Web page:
I took this photo Saturday, January 19, after the basketball game. The Milwaukee Bucks won, not us. However, I am a fan, no matter what.
We don't normally have fog like this, so I am happy to have had the opportunity to take a few photos out in it. Looking southwest towards the Willamette River and downtown Portland, you cannot see the Steel Bridge or the grain elevators--much less the lights of downtown--the fog's that thick.
Bits I discovered online about the sculpture.
- The Little Prince, by Ilan Averbuch. Copper and steel, 1995.
- The Little Prince is a partially buried copper crown located at the south end of the arena in the Rose Quarter. It is a piece about imagination, desires and aspirations, conquests and struggles. It is the job of the viewer to create the story that goes along with the crown. Is it a victory and position of honor waiting to be claimed, or is there another story? Only the viewer can say.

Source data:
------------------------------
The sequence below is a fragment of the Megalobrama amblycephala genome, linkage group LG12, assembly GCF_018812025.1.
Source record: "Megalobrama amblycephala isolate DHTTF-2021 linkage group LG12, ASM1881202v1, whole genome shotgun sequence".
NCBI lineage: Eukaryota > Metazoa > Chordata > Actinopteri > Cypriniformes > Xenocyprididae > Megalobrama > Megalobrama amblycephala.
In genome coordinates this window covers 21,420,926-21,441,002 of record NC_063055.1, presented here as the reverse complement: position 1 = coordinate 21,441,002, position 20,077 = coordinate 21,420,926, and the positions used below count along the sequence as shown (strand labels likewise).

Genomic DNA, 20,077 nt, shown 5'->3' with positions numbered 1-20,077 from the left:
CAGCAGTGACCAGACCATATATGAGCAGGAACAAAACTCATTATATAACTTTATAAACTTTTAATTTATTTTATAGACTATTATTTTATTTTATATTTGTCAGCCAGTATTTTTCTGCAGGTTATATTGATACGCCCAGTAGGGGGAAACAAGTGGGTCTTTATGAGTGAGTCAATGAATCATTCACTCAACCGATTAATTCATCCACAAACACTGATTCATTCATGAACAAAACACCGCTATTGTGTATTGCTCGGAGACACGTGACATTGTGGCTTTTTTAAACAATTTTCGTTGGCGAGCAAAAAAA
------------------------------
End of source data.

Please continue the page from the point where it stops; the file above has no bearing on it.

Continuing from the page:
- Ilan's inspiration for this piece was the "Little Prince" by Antoine De Saint-Exupery, in particular, the first chapter where he talks about his drawing of a boa constrictor swallowing an elephant being misunderstood as a hat.
- Ilan Averbuch's "Little Prince" and the Portland Trailblazer's Rose Garden Arena. Portland, Oregon . . . legend has it that the crown will be stood upright when the Blazers with their next championship.
- The Little Prince, 1995, is a gigantic fallen crown, an image of a ruin of ancient majesty, of one-time splendor, and a version of another recurring theme in Averbuch’s work: the obsolescence of the monumental, former monuments in the soil, like ancient relics.
- The Little Prince (Ilan Averbuch, 1996) is a copper crown, standing 15 feet tall in front of the Rose Garden. Inspired by the French children's story by Antoine De Saint-Exupery, the artist asks that you use your imagination to think of a story behind the crown. The crown is resting on its side perhaps waiting as a prize to be claimed or as a symbol of a triumph to come.